The first chapter Sylvan Migdal's NSFW webcomic Curvy reveals something I've long suspected: we live in Boring World. Out in the multiverse, there are dozens of worlds, each with a different theme -- Candy World, Pirate World, Superhero World -- and we're stuck in this ordinary world where vegetables are good for you and kids can't become mermaids when they grow up. But when Boring Worlder Anaïs meets the licorice-flavored runaway bride Fauna, she gets to experience all the non-boring wonders the multiverse has to offer, and learns that every themed world has one thing in common: everyone has crazy amounts of sex (suggestive images follow).Curvy is a comic that, admittedly, took me a couple of readings to appreciate fully. When I first discovered Curvy, I performed a hasty archive binge and got the gist of the story: Anaïs is a high school student who's biggest worry is that she's going to fail her physics test, right up until Fauna falls out of an inter-dimensional portal... right on top of Anaïs. Fauna, it turns out, is the Despoina, the princess of Candy World, and she was promised in marriage to the crown prince of Smart World. (The people of Smart World named themselves and were too stupid to know better; everyone else just rolls with it.) Not content to live out her days among the morons, Fauna hightails it to Boring World. Anaïs is immediately taken with the beautiful candy princess, and soon the two are on the run from Fauna's magic tutor and a Pentagon agent who's mistaken them for Kyrgyzstani terrorists (because terrorists plausibly come in licorice now).

Oh, and people are having sex on nearly every page. When Anaïs isn't watching her prison guards get it on ("No! Bad hand! We need to escape!"), she's having a close encounter with candy cane tentacles:

Or doing nothing particularly sexy while other folks are getting friendly in the background:

And yes, many of the sex scenes in Curvy are particularly explicit. It's a funny comic, but there's a porn sensibility. Characters break apart and come together in new carnal combinations. There are long, lingering shots of both Boring (with a capital B) and otherworldly genitalia, and so many girl nipples that I had to really hunt for these (marginally) safe-for-work scenes. It's just that in between the magically endowed dildos and water nymphos, there's transdimensional exposition and loony pirate battles.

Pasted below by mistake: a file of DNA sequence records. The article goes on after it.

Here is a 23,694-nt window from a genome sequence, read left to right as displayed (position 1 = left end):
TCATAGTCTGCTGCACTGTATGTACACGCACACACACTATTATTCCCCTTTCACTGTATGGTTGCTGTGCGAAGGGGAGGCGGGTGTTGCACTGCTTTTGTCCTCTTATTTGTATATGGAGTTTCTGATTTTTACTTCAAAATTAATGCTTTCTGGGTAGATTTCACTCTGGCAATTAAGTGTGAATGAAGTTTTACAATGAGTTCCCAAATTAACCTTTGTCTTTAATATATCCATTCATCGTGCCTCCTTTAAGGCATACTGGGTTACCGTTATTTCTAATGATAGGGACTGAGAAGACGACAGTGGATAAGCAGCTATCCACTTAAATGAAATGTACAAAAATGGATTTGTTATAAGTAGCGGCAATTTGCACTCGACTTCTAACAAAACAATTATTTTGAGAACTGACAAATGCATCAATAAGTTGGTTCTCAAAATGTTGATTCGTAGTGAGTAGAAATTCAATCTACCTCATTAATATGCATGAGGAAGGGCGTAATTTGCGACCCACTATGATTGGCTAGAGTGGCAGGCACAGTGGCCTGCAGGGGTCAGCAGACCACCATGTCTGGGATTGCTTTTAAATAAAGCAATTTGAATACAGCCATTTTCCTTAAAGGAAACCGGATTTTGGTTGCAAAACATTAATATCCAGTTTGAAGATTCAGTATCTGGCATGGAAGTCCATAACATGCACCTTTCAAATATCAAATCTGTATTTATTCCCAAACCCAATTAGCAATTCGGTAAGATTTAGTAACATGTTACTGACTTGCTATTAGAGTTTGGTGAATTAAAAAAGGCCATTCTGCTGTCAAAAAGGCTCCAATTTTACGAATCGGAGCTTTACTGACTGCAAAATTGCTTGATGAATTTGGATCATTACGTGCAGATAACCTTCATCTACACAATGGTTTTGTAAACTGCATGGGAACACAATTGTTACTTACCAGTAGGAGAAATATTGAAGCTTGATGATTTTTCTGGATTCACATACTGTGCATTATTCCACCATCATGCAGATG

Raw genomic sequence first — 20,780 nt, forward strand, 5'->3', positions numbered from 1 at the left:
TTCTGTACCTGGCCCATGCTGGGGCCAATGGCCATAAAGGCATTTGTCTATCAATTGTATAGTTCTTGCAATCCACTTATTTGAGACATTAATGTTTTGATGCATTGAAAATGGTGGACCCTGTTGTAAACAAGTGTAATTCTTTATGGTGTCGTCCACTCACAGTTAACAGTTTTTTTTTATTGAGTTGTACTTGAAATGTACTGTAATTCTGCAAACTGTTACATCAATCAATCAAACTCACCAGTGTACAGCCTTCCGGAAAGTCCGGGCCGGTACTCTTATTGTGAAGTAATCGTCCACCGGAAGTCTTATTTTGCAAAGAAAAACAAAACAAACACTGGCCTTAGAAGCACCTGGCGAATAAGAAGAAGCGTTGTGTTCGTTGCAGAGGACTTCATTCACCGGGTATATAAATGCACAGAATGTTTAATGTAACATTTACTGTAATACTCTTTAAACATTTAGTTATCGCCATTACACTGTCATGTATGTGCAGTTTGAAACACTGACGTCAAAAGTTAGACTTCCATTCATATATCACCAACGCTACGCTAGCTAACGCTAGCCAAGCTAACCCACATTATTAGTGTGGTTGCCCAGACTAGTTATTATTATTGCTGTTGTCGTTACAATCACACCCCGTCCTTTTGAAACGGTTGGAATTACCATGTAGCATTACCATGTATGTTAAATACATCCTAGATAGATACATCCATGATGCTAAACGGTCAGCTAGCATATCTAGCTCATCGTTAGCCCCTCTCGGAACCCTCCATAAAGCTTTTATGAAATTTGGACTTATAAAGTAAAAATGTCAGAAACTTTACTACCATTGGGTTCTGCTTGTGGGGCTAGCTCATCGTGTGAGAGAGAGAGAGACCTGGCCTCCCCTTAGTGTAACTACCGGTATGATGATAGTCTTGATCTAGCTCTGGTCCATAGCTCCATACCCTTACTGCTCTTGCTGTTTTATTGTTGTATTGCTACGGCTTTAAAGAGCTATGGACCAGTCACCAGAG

On that first quick reading, I feared that the sexy stuff was Curvy's main gag, that the whole joke was in watching people go at it in the background. Cute, but not something that heats up my loins when it pops up in my RSS reader. But, as it turns out, Curvy is made of funnier stuff than that. When I reread it more slowly, with both hands on the keyboard, I caught all the sly jokes Migdal places in her comic that often have nothing to do with sex at all.

In fact, one of Curvy's chief strengths comes from Migdal's wonderfully strange world-building. In Candy World, two people aren't married until the groom unwraps his sugary bride. Pirate World features a mer-person who is both transgendered and transspecies (people just have trouble accepting him as human with that tail). Corporate World is an uber-Randian nightmare, where even a kiss requires money changing hands. And after Anaïs touches down in Super City, she's handed a themed costume and sent to sidekick for a superhero with a pec window.

All Anaïs wants is some simple, worlds-shattering sex with Fauna, or, barring that, a ticket home with no one trying to kill her. But video game logic dictates that she'll have at least a few more themed worlds to travel before she can defeat the big boss and liberate the princess. And porn logic dictates that she'll bed plenty more interesting people before she reaches the final castle.

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